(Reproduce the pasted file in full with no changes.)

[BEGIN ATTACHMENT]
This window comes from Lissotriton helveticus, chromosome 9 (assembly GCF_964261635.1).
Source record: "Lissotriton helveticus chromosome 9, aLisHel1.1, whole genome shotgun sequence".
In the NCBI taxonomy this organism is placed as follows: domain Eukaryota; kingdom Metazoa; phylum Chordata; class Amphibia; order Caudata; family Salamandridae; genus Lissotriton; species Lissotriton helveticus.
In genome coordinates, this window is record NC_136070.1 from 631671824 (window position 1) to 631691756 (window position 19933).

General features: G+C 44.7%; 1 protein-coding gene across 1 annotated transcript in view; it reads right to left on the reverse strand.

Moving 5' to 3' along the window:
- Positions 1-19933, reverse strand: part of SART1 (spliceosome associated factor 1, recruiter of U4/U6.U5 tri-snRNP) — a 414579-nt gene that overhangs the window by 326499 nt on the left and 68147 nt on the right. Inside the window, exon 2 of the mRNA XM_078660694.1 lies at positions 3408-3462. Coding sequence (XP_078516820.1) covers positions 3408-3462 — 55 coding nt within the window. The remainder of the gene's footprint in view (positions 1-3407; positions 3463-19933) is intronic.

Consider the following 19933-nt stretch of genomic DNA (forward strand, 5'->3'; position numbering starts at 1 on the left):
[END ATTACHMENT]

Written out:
This window comes from Lissotriton helveticus, chromosome 9 (assembly GCF_964261635.1).
Source record: "Lissotriton helveticus chromosome 9, aLisHel1.1, whole genome shotgun sequence".
In the NCBI taxonomy this organism is placed as follows: domain Eukaryota; kingdom Metazoa; phylum Chordata; class Amphibia; order Caudata; family Salamandridae; genus Lissotriton; species Lissotriton helveticus.
In genome coordinates, this window is record NC_136070.1 from 631671824 (window position 1) to 631691756 (window position 19933).

General features: G+C 44.7%; 1 protein-coding gene across 1 annotated transcript in view; it reads right to left on the reverse strand.

Moving 5' to 3' along the window:
- Positions 1-19933, reverse strand: part of SART1 (spliceosome associated factor 1, recruiter of U4/U6.U5 tri-snRNP) — a 414579-nt gene that overhangs the window by 326499 nt on the left and 68147 nt on the right. Inside the window, exon 2 of the mRNA XM_078660694.1 lies at positions 3408-3462. Coding sequence (XP_078516820.1) covers positions 3408-3462 — 55 coding nt within the window. The remainder of the gene's footprint in view (positions 1-3407; positions 3463-19933) is intronic.

Consider the following 19933-nt stretch of genomic DNA (forward strand, 5'->3'; position numbering starts at 1 on the left):